In my practice, agile projects are set up and budgeted the same way as the regular ones. We have business case / high-level scope, based on this we make a preliminary estimation for cost and schedule, check it against our past experiences (or past project metrics), and document it in the project charter.
Most agile methods do not cover the entire project lifecycle, so from high level (say, from top management level) projects that are agile are just the same as projects that are executed in a more traditional way. Of course, for expectation management reasons it is good to communicate the methodology (so they will understand and even anticipate scope changes).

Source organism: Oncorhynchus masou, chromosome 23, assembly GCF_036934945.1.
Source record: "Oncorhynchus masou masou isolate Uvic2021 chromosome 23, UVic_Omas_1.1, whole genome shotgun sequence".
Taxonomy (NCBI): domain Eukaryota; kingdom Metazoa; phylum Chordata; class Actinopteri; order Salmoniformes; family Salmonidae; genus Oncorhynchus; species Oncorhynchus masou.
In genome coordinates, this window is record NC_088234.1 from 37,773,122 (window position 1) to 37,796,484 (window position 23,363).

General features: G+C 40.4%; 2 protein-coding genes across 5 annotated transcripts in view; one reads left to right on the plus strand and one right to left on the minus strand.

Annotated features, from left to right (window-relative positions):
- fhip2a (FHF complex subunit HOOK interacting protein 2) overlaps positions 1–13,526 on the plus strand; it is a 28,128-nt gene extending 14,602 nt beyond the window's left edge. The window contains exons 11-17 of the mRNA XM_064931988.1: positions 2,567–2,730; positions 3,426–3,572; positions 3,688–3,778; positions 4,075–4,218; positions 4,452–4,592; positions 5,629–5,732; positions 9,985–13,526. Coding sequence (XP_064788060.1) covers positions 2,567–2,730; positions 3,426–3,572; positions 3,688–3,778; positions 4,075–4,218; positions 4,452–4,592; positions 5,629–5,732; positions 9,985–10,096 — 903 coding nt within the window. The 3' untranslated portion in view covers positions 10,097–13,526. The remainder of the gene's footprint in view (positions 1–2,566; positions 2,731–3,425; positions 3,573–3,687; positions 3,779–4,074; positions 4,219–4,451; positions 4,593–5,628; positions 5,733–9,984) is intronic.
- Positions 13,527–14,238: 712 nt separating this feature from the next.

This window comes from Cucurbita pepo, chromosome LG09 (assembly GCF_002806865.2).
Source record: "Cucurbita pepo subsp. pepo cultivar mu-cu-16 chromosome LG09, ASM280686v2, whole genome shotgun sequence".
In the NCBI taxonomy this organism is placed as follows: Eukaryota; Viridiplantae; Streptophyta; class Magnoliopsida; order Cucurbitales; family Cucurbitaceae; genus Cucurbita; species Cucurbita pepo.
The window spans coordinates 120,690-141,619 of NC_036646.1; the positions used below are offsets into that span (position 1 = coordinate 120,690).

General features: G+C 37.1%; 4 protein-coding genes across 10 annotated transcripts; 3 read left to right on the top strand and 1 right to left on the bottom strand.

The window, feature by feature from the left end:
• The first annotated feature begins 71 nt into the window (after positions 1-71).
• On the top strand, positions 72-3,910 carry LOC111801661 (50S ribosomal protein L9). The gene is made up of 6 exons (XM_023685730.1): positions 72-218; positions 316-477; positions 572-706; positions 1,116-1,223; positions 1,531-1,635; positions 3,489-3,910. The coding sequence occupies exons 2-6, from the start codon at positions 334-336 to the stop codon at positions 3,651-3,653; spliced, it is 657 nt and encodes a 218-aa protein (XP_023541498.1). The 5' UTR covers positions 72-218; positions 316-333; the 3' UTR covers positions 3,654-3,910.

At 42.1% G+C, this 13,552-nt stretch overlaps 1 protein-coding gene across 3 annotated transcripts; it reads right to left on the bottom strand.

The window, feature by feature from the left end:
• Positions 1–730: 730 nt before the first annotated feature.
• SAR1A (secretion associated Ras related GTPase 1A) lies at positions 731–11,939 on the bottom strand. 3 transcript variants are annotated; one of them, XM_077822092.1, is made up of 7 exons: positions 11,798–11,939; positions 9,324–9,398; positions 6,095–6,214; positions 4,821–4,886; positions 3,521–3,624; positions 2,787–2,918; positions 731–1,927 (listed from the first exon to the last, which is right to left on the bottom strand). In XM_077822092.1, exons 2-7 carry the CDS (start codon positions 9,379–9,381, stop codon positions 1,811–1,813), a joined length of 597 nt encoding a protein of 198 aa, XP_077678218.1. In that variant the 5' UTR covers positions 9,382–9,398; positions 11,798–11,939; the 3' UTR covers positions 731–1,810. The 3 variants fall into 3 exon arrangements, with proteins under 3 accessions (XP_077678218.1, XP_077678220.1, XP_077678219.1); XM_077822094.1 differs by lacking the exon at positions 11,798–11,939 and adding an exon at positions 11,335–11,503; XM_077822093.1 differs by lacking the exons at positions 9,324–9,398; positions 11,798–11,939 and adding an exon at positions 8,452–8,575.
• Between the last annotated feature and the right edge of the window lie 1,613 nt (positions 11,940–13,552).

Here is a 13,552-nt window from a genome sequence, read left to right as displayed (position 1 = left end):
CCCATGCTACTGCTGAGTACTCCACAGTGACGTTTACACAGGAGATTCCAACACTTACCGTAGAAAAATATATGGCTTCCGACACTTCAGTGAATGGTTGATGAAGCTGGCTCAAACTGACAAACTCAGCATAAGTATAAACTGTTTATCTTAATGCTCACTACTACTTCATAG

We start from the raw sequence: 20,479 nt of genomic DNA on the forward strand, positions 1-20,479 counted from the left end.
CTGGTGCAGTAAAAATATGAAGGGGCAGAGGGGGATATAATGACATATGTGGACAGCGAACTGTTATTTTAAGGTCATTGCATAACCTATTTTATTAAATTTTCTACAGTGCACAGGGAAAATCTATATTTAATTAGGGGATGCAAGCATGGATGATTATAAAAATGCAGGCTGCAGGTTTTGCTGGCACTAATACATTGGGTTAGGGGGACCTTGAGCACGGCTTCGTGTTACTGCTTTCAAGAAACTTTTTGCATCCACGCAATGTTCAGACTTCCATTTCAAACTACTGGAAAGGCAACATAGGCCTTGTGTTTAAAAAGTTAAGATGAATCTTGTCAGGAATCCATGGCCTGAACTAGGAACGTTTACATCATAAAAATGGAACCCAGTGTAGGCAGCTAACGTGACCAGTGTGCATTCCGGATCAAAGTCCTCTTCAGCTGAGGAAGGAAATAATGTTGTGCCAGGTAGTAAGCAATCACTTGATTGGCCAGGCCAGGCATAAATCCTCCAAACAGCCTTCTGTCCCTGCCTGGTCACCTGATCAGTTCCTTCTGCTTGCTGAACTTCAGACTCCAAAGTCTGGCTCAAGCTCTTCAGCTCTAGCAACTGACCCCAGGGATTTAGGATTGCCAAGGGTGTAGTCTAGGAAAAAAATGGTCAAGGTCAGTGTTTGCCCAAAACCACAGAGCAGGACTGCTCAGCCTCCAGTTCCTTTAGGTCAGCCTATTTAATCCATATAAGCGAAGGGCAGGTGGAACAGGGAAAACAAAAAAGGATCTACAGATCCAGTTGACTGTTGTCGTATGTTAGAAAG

There may be one significant difference when estimating agile projects: it is usually a very bad setup if you only have time / budget for mandatory requirements, so either include some optional ones in the initial scope, or have a big (30-40% or even more) reserve for extra features that may come later. This way your team (product owner, etc) will be able to handle scope changes in a flexible way.